Legislation

20-Week Abortion Ban (2015)

S. 1553 H.R. 36

The Feminist Majority OPPOSES this Bill.

In a blatant attack on Roe v. Wade, anti-abortion Republicans in Congress have yet again introduced the deceptively titled, Pain-Capable Unborn Child Protection Act, to ban abortions at 20 weeks. This bill is based on the unfounded notion that a fetus is able to feel pain 20 weeks into the pregnancy. There is no scientific evidence to support this claim.

The U.S. Court of Appeals for the Ninth Circuit has ruled twice that 20-week abortion bans violate the U.S. Constitution and infringe upon Roe v. Wade, which recognizes the right to an abortion before viability, generally at 24 weeks.

House Republicans were set to vote on the bill, H.R. 36, in January 2015, but were forced to pull it after several Republican women raised objections concerning reporting requirements for rape and incest survivors. After making only minor changes, and despite continuing to create barriers to abortion care for survivors of rape and incest, House Republicans voted to approve the ban in May 2015. The Senate has not yet voted on the companion bill.

H.R. 36 would:

  • Ban abortion at 20-weeks.
  • Force survivors of rape or incest, who are under 18 years old and who are seeking abortion care, to report the crime to authorities.
  • Force survivors of rape or incest who are 18 years of age and older to seek medical care or counseling at least 48 hours prior to having an abortion. To comply with this requirement, the survivor would have to receive prior medical care and counseling from a provider other than the one providing the abortion. The survivor also could not receive these prior services from a provider in the same facility where abortions are performed.
  • Require rape and incest survivors to provide documentation to the abortion provider showing that they met the medical or counseling care or reporting requirements before they can get an abortion.
  • Ban abortions even when a pregnancy endangers the health of a pregnant woman. The bill provides no health exception, and includes a narrow exception to save the life of a pregnant woman.

 

Violations of the ban could lead to fines and/or imprisonment for up to five years. Women who obtain abortions after 20 weeks, and parents of minors who have received abortions after 20 weeks, may also file civil action suits for compensatory and punitive damages.

The bill would also require providers to report all abortions performed after twenty weeks and the location of the abortion. There is no provision to protect the safety of abortion providers even though clinic doctors and staff continue to experience severe harassment, threats of bodily harm, and violence. According to the Feminist Majority Foundation 2014 National Clinic Violence Survey, nearly 20 percent of clinics reported experiencing severe violence, including stalking, facility invasion, and blockades, and more than half of all clinics reported experiencing targeted intimidation and threats against doctors and staff.

Click Here for the list of Current Senate Co-Sponsors

Click Here for the list of Current House Co-Sponsors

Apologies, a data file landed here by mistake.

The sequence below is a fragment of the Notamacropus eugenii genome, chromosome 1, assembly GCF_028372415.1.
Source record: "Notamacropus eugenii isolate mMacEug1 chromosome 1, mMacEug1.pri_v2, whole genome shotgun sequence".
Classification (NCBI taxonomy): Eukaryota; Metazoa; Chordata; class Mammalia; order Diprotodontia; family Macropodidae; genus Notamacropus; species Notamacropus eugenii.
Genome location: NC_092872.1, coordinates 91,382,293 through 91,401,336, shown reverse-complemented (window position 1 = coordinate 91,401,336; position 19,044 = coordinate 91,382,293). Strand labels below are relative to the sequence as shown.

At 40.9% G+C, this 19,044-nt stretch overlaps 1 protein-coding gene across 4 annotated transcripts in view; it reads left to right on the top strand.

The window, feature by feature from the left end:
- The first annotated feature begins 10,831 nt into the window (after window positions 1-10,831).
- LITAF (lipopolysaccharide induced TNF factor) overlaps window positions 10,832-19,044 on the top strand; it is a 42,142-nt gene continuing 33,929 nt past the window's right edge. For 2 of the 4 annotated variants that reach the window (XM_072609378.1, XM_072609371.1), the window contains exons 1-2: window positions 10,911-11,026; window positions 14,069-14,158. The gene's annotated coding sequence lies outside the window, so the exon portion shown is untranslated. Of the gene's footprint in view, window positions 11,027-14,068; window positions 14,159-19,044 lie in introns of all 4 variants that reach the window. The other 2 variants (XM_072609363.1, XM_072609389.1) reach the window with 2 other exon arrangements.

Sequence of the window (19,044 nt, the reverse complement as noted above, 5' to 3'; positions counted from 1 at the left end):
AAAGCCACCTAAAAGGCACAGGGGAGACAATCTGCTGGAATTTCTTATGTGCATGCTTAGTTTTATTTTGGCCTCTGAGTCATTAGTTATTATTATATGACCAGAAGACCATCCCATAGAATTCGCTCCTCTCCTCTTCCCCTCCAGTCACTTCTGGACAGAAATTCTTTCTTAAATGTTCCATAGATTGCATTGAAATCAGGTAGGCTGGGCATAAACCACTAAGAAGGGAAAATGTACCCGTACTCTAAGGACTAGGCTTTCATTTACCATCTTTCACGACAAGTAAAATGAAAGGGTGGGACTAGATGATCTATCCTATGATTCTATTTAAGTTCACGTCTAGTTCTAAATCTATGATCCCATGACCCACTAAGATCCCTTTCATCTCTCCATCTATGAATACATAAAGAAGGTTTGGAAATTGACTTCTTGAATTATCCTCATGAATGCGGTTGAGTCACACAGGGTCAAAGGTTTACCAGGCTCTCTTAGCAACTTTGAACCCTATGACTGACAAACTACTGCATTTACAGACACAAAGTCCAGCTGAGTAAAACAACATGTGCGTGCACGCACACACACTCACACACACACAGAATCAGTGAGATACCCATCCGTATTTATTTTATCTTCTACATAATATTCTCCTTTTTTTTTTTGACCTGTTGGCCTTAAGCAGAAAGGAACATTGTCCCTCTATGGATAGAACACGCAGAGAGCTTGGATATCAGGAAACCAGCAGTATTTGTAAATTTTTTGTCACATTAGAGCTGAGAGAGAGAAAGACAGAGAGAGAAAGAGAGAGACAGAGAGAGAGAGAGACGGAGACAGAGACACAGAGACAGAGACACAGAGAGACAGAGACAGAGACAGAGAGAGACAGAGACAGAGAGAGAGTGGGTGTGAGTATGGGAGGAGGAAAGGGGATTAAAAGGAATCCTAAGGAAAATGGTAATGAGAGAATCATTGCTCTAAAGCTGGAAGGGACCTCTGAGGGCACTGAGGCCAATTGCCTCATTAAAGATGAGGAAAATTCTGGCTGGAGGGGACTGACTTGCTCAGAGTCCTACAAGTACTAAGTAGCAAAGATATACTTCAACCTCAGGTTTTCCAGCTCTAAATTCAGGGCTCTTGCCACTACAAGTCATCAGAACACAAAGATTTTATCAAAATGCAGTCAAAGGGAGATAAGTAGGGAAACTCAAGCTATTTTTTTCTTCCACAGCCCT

Senate

Status Update

06/11/2015
Introduced in the Senate
09/15/2015
Read the first time. Placed on Senate Legislative Calendar under Read the First Time.
09/16/2015
Read the second time. Placed on Senate Legislative Calendar under General Orders. Calendar No. 230.
09/17/2015
Motion to proceed to consideration of measure made in Senate. (consideration: CR S6798)
09/17/2015
Cloture motion on the motion to proceed to the measure presented in Senate. (consideration: CR S6798; text: CR S6798)

House

Status Update

01/06/2015
Introduced in the House
01/06/2015
Referred to the House Committee on the Judiciary
01/20/2015
Rules Committee Resolution H. Res. 38 Reported to House. The rule provides for one hour of debate on each measure. The resolution waives all points of order against consideration of the bills. The resolution provides that the bills shall be considered as read. The resolution waives all points of order against provisions in the bills. The resolution provides one motion to recommit per bill.
01/21/2015
Rule H. Res. 38 passed House
01/22/2015
Referred to the Subcommittee on the Constitution and Civil Justice
05/12/2015
Rules Committee Resolution H. Res. 255 Reported to House. Providing for consideration of H.R. 36.
05/13/2015
Considered under the provisions of rule H. Res. 255
05/13/2015
Provided for consideration of H.R. 36
05/13/2015
DEBATE - The House proceeded with one hour of debate on H.R. 36
05/13/2015
Ms. Brownley (CA) moved to recommit with instructions to the Committee on the Judiciary
05/13/2015
Floor summary: DEBATE - The House proceeded with ten minutes of debate on the Brownley (CA) motion to recommit with instructions. The instructions contained in the motion seek to require the bill to be reported back to the House with an amendment to stipulate that the underlying bill would protect both the health and life of the mother.
05/13/2015
The previous question on the motion to recommit with instructions was ordered without objection
05/13/2015
On motion to recommit with instructions Failed by the Yeas and Nays: 181 - 246
05/13/2015
Motion to reconsider laid on the table Agreed to without objection
05/13/2015
On passage Passed by recorded vote: 242 - 184, 1 Present (http://clerk.house.gov/evs/2015/roll223.xml)
05/14/2015
Received in the Senate